by Roger Russell


At a time when many states are hurting for revenue, the Internal Revenue Service has started sharing leads on more than 20,000 taxpayers engaged in abusive tax avoidance with tax agencies in 46 states, the District of Columbia and New York City.


The initial leads that were transferred to states involved scams using offshore transactions, abusive trusts, employee leasing, home-based businesses, employment taxes and other tax-avoidance schemes.


“Both the states and the federal government are looking for more revenue,” said George Farrah, director of state services for BNA Tax Management. “Taxpayers have become so aggressive in their avoidance schemes that there’s a public outcry. They’re trying to get away with a little too much, and with Enron still in the background, people are sensitive to individual and corporate piggishness.”


The four states not currently participating are Michigan, Nevada, Texas and Wyoming.


“At the same time, they’re using it as a deterrent,” Farrah said. “They’re promoting it as a ‘You’d better watch out, we’re coming after you’ measure.”

“Efforts like this allow all of us to leverage our resources and avoid duplicate exams, and share results,” said Steven Burgess, acting director of reporting enforcement of the Small Business, Self-Employed Division of the IRS. “It drastically increases the enforcement resources available around these issues.”


The IRS said that it would share more information with states and cities on any resulting tax adjustments from the audits, allowing them to piggyback on the results of each other’s work. The process will allow the agencies to leverage resources by decreasing the possibility of two or even three agencies performing a lengthy examination of the same taxpayers, according to the IRS.


For returns that go beyond the straight Form 1040, preparers should beware of any client transactions that don’t look completely above board, observers said.


“Practitioners should beware of audits now on the state level,” said George Jones, managing editor of CCH’s Washington office. “They will be a lot more sophisticated in their work on tax shelters. The states are looking for revenue, so there’s the incentive for them to press forward very aggressively.”


“The IRS’s whole interest in this partnership is that they’re trying to maximize their own resources. They’ve put out a lot of rules now and the focus will be on enforcing the rules in the next few years. That’s going to be a lot more difficult than making the rules,” Jones added.


The sharing of leads is the first large transfer of information under the terms of the IRS-state partnership agreement unveiled in September 2003. More than 20,000 audit leads and other information have been shared with the states, and more information will be shared in the future, according to IRS officials.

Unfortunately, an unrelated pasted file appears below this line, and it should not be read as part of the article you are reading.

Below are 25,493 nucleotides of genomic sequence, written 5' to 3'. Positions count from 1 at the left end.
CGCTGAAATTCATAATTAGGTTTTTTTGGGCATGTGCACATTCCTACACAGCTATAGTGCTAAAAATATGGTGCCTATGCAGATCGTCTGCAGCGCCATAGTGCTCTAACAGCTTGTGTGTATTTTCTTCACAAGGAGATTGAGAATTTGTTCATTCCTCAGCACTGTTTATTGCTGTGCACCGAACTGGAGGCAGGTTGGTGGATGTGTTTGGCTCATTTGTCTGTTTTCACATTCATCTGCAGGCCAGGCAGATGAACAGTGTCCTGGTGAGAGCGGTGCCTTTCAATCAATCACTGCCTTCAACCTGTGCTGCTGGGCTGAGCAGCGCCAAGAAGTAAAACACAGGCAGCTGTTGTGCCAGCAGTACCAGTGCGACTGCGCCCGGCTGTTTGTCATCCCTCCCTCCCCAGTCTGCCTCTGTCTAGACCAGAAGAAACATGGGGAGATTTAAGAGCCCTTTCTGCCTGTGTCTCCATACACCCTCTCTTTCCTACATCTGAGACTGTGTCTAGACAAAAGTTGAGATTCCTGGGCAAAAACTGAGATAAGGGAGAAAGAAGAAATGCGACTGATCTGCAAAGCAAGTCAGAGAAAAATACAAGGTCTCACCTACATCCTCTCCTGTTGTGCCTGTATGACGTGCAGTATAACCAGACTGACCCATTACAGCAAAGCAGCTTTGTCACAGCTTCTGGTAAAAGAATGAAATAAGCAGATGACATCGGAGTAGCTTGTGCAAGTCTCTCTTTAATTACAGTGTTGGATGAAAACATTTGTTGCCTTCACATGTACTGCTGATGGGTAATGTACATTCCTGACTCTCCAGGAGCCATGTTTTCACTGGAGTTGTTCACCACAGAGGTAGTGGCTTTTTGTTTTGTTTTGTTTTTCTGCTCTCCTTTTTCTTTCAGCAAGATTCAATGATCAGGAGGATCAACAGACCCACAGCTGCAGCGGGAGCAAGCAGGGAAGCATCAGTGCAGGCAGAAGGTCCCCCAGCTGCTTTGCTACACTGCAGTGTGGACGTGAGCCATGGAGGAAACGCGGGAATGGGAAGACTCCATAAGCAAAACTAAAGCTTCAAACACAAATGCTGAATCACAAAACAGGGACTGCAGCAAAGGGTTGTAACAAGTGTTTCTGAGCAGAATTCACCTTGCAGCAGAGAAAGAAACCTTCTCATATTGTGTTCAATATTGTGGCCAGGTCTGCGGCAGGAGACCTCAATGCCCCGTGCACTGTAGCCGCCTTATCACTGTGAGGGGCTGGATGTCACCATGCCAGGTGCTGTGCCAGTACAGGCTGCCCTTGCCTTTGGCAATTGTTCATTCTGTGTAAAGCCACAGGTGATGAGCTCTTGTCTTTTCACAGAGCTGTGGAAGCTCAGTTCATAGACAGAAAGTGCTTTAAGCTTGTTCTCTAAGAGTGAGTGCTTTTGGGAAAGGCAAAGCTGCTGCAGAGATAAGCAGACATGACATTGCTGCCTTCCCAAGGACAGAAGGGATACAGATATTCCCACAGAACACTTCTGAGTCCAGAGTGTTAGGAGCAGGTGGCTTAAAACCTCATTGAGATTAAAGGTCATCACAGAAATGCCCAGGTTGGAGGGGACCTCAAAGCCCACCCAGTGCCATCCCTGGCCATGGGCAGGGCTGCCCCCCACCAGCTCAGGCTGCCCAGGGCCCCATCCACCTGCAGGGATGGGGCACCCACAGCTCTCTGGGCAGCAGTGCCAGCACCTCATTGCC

“The information being shared seems to have gone further than what the accounting community initially thought,” said Jeffrey Pretsfelder, CPA, managing editor at RIA, a Thomson business. “When they announced it last year, it seemed primarily aimed at high-level and offshore abuse. But now they’ve included such things as home-based businesses. It could hit people that we initially thought wouldn’t be affected.”


Under the terms of the partnership, the IRS and the states coordinate efforts to address common compliance concerns in the area of abusive tax avoidance transactions by working in tandem and avoiding repeating each other’s efforts.


“The states and the IRS routinely share information, but the ATAT program presents us with an exceptionally fertile opportunity to help one another,” said Stephen M. Cordi, deputy comptroller for Maryland and president of the Federation of Tax Administrators, an association of the tax agencies in all states, D.C. and New York City.


“These abusive shelters are hidden through many layers of business transactions and money shifts,” he continued. “Each agency may have a few pieces of that puzzle, but by working together we can fit it all together for the benefit of taxpayers.”


Farrah agreed. “These transactions are very complicated and it takes a lot of work just to understand what’s going on. If the IRS and the states can work together to unravel these things, there’s a better chance they’ll figure it out.”


Code Section 6103(d) requires a written request for a state to get information from the IRS. The agreement between the IRS and the states constitutes this written request, according to Farrah, so the states don’t have to ask individually.


“The agreement is specifically aimed at these abusive transactions,” said Farrah. “Traditionally, if you get audited and the IRS says you have $10,000 more in income, and you agree and pay the tax, the IRS would report it to your state and the state could assess. In that case the IRS is just reporting information from the tax return. In this case, they’re sharing all types of information, including training material, strategy and procedures.”


“But the biggest reason for the agreement is the fact that the transactions are so complicated, and they all need to work together to understand what’s going on,” he said.

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